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[Contents][Appendix 1]
[Reference 203][No Next Ref]

E is for Ecstasy by Nicholas Saunders

Appendix 1: Reference Section

204 Visit from a Zen monk and teacher

Bertrand is a Zen Buddhist monk and teacher of meditation in his early seventies. Formerly an artist, he had an awakening experience on Mescaline which made him re-evaluate life and to seek a spiritual path, and when he was 47 he took up Rinzai Zen with a strict Japanese master. Though he found the training extremely hard, he eventually became the abbot of a Zen monastery.

Bertrand has taken Ecstasy about 25 times over 10 years. He has generally used it on the second day of a five day meditation, and finds that the drug allows him to give his wholehearted attention without distraction. As a student, he also once used the drug when undertaking a Zen exercise called Koans - such as the classic: "to understand the sound of one hand clapping". The master would name the task which the student would have to contemplate and then return to demonstrate his comprehension of it; normally after a considerable time and very often being told to try again. On MDMA, Bertrand zipped through the Koans with impressive ease. He has also felt enlightened on two occasions, although he is wary of accepting this as the highest level. He also knows a Swiss Zen Buddhist who uses E, but never told his own master. He feels that the experience would be of great value to some of his devout but stiff fellow Zen monks, although he knows only one other Zen monk who uses Ecstasy.

Asked whether the E experience was of equal value to 'getting there the hard way', he replied that MDMA simply allowed one to focus wholeheartedly on the task in hand, and that the result was in every way as real because it was the same. In fact, MDMA allowed him to go further than he was able to without it.

I pressed him to find negative aspects, and he told me that he once made the mistake of taking E just before leading a meditation. This opened his eyes to how strained and needy his students were. He expressed what he felt too freely: that they looked like corpses, all lined up in their black tunics! This was inappropriate and he did not use MDMA while teaching again. He felt his mistake lay in not respecting that his students were in a different space.

However, Bertrand believes that MDMA would be an extremely useful tool for teaching if the students were on it too. In fact he wondered if he would live long enough to be able to use it legally. Pressed for possible problems, he said that there were always people who came wanting to be given enlightenment on a plate, and that news of a new technique using a drug would attract those who expected it to 'do be done for them'.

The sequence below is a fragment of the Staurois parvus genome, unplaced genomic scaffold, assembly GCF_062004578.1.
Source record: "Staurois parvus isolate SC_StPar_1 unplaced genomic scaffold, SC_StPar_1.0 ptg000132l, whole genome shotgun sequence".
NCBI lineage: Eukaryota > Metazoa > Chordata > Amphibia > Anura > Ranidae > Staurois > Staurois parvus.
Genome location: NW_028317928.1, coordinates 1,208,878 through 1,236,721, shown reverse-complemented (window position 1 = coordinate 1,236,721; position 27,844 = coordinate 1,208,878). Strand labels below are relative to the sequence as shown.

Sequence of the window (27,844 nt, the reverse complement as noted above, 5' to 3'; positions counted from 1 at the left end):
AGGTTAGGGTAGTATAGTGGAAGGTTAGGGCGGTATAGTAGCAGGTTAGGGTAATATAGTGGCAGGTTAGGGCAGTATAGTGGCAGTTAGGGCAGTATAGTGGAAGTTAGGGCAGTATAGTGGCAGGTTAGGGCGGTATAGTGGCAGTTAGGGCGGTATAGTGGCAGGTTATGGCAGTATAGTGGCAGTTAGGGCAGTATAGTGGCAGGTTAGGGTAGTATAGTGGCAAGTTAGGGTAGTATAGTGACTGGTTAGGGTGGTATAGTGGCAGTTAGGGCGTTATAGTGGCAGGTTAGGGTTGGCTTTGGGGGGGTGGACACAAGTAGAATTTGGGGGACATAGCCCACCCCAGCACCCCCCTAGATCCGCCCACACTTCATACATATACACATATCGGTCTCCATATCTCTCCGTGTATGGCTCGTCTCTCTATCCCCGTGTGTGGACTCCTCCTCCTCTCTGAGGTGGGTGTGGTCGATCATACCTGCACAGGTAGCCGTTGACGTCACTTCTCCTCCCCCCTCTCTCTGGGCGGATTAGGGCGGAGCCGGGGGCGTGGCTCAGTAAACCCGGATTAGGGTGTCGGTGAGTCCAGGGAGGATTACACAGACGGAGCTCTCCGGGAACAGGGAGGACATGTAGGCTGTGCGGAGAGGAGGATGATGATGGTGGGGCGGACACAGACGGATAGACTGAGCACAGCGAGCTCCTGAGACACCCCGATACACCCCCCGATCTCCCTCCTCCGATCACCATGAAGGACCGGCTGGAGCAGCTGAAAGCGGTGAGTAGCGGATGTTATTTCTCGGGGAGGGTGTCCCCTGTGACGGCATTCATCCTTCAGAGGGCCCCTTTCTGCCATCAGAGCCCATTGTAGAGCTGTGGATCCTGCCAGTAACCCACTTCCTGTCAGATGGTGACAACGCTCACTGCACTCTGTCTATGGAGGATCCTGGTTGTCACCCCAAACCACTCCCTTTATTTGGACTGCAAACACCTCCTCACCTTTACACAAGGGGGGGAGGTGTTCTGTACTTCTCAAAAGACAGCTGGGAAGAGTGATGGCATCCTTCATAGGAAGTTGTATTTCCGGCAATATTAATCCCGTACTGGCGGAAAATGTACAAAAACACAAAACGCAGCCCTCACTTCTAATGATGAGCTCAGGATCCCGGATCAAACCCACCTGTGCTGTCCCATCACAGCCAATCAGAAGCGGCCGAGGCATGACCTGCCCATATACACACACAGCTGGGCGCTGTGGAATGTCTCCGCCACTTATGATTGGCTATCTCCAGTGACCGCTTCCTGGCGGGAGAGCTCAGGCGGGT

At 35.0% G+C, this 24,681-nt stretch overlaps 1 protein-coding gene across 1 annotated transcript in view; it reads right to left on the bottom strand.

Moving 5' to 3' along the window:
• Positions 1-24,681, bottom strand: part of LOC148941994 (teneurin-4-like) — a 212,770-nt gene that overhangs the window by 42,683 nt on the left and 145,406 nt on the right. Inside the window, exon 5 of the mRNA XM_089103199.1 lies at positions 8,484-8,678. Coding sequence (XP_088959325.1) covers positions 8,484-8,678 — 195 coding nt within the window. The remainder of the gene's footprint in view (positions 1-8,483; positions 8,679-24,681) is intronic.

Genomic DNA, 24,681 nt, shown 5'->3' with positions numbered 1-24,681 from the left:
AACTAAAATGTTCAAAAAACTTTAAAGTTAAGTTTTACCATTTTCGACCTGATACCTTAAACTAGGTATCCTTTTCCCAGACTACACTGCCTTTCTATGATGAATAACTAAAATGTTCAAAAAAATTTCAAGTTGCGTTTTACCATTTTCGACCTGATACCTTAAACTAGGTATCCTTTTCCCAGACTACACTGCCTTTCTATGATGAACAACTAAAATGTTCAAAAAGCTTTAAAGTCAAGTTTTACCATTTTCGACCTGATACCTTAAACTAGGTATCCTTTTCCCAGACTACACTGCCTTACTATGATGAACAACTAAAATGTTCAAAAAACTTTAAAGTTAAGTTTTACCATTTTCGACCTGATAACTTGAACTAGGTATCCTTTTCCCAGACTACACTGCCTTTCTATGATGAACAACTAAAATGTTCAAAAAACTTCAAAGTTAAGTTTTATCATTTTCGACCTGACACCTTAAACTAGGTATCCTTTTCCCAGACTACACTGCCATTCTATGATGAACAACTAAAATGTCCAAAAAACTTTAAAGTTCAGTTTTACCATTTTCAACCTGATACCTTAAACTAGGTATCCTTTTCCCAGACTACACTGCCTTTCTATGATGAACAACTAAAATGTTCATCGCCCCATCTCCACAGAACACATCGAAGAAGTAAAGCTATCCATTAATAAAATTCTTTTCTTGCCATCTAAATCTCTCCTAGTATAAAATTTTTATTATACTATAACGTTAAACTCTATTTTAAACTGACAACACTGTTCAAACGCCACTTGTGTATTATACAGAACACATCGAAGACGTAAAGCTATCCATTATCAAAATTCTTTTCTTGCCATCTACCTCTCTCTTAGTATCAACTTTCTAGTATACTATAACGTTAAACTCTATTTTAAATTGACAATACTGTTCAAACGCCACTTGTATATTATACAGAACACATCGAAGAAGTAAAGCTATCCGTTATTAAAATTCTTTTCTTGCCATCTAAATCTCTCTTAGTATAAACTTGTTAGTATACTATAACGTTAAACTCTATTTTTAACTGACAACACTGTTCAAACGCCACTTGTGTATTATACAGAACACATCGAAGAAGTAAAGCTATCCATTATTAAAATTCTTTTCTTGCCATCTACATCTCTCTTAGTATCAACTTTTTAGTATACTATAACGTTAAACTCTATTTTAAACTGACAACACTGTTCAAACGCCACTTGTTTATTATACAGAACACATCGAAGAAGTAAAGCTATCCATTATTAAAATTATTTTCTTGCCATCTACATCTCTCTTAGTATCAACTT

The rave party was the first time Bertrand had taken E except while meditating, and he was surprised how different the experience was. Beforehand he said he could hardly stand the noise and volume, but after coming up said how he could see the value of the volume in drowning out distractions, and the monotonous beat was akin to American Indian ceremonies which also provide the feeling of tribal bonding by the use of a drug - although he felt the rave missed the Indians' cultural framework and focus. (Bertrand had been guest in an American Indian ritual, though without taking any drug.) He could see the value of his new experience to Buddhism as expansive - meditation was contractive, but both were essential.

His first reaction to coming up was sadness in his position as part of the establishment of a restrictive religion, and a realisation that the Zen training was not suitable for Westerners in its present form. Later, he got into the dancing and, as his face changed from severe to happy he exclaimed: "This is meditation - to be truly in the moment and not in your head". Next day, he said that he felt the experience had made an impression on his life and was not sure where it would take him. It had emphasised what he already knew: that his students were too contracted, and that the expansive experience of the rave was what they needed, and it was a pity that he could not advocate it in his position.

Next day he said this may be an important turning point in his life. He had to take time to digest what he had learned, but his immediate response was that he could not continue to be part of the establishment of his school in its present form. He could see that the contractive aspect of the training had been overemphasised in his school in the belief that Westerners were too expansive anyway, but in fact those who sought Zen masters in the West really needed the ability to be expansive - and the rave provided it.

[Contents][Appendix 1]
[Reference 203][No Next Ref]
E is for Ecstasy by Nicholas Saunders (
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